Memes and Photoshop and “Deep Fakes,” Oh My! Whether it’s photos, videos, graphs, or memes, image-based content is extremely successful at spreading and amplifying misinformation on the internet. Images & videos are easily digested and rapidly shared.
It’s also shockingly easy for people to create and spread image-based content full of misinformation and dangerous propaganda.
Let’s examine examples of image and video-based misinformation and explore some of the media literacy strategies to teach our information users. You’ll leave this session with tools, tips & tricks you can immediately implement to help others gain the skills needed to responsibly & confidently navigate the digital (mis)information highway!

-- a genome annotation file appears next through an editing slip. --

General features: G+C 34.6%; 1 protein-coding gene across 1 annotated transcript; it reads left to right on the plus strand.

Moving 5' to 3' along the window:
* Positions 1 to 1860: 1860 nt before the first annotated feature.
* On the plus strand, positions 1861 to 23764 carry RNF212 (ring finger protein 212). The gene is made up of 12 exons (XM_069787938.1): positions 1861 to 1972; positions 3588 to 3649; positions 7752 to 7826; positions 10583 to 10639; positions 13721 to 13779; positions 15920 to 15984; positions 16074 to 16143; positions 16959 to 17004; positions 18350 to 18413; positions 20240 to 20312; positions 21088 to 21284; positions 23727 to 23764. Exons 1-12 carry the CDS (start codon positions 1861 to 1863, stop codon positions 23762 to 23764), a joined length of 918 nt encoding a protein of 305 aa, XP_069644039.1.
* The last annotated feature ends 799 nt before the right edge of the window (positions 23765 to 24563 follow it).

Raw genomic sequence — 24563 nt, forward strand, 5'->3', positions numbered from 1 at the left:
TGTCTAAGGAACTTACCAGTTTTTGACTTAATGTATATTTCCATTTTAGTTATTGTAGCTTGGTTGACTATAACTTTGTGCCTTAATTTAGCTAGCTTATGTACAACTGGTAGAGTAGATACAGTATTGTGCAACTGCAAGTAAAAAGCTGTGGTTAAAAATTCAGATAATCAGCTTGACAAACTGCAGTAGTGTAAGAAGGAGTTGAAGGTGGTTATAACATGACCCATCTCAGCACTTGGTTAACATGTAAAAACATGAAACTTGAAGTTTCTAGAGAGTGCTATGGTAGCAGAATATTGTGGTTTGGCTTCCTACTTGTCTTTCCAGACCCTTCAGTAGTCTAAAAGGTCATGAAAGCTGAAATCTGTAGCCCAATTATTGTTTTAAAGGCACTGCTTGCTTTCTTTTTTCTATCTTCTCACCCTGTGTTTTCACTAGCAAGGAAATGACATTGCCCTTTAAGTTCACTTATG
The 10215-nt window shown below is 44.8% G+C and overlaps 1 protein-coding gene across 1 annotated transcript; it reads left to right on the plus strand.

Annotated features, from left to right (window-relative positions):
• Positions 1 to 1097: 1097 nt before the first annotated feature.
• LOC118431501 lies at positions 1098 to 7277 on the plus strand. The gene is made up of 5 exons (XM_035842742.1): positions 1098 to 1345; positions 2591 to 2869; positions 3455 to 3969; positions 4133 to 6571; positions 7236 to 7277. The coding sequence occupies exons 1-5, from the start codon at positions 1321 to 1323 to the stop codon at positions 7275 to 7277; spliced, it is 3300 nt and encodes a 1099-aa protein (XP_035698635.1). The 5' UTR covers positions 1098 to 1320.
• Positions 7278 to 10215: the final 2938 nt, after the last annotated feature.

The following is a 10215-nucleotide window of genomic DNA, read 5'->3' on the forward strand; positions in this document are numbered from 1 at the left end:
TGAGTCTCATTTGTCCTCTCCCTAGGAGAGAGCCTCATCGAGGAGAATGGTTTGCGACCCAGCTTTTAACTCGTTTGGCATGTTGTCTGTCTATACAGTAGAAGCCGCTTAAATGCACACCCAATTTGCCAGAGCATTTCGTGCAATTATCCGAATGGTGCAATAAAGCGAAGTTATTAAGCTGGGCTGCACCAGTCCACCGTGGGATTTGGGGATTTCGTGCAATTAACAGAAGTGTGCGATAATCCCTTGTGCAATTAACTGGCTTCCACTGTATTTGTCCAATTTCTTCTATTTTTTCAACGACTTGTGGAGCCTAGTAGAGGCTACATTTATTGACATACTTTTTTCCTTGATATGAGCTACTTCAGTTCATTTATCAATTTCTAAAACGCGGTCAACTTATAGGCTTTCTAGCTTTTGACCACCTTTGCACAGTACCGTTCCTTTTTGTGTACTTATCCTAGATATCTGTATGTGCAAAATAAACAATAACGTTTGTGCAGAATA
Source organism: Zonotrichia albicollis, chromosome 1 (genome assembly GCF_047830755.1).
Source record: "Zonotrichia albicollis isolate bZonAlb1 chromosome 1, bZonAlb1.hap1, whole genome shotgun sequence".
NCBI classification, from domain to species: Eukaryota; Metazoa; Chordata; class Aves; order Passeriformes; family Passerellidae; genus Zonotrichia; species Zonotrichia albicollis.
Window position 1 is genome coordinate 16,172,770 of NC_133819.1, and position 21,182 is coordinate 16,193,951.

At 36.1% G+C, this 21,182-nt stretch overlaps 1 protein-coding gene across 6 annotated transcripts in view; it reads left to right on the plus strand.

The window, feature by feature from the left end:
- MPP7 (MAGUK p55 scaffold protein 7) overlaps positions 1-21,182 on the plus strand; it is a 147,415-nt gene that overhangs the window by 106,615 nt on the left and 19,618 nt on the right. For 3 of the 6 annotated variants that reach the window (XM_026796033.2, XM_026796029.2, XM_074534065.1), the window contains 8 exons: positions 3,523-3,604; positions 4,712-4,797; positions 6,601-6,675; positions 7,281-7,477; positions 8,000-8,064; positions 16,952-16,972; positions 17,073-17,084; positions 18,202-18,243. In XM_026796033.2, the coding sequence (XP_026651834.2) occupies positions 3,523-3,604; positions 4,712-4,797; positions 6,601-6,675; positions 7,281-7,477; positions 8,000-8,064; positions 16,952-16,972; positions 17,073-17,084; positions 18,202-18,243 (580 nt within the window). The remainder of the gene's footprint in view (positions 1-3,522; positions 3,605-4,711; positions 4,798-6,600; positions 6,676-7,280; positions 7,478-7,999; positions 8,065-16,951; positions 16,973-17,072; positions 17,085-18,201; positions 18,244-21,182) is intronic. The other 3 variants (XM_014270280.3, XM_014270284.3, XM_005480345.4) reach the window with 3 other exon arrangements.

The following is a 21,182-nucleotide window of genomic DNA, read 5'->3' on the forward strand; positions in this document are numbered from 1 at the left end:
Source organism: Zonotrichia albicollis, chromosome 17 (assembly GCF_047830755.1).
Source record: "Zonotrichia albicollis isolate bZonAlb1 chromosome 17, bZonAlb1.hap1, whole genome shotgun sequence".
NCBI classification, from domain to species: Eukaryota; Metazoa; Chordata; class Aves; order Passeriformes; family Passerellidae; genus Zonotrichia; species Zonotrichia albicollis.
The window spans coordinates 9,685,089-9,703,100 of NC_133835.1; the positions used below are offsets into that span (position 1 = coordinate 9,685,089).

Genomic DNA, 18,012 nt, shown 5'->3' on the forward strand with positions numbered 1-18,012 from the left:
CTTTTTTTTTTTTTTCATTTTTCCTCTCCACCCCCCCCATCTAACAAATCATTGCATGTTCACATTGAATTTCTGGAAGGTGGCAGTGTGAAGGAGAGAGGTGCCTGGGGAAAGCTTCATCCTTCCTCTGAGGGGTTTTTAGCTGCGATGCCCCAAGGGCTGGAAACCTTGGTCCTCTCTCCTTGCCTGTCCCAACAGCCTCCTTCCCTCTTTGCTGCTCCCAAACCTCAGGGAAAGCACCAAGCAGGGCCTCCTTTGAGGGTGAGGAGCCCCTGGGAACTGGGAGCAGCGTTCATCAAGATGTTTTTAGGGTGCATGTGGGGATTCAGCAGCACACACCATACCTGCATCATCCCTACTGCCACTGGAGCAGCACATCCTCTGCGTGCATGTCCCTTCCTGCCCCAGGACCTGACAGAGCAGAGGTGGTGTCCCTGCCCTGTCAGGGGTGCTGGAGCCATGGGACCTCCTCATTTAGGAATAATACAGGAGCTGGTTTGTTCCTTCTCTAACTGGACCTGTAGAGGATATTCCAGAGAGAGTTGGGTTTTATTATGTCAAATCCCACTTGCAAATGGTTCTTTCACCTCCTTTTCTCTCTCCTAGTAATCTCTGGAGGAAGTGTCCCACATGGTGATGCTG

Presenter ~ Kelsy Bogan
Hello from Southeast Pennsylvania! This is my fifth year as a Library Media Specialist, and (barring this weird pandemic version of the job) it’s the best job I can imagine! I most enjoy teaching media literacy, utilizing social media for advocacy and community building, and implementing antiracism and equity work into our collection & program development efforts. I’m the kind of librarian who loves weeding, hates “shushing,” and who believes that graphic novels and audiobooks count as “real reading.” I love technology (except when its being a jerk) and think social media is the single greatest tool in our “librarian advocacy toolbox.” I enjoy the absolute privilege of teaching, learning from, and working closely with teenagers every day. There is no other group of humans I’d rather spend my time with. They are the most curious, clever, silly, outrageous, compassionate, challenging, adaptive, talented, fearless, creative, and interesting people on the planet. I see the world differently when I see it through their eyes, and what I see gives me hope for our future.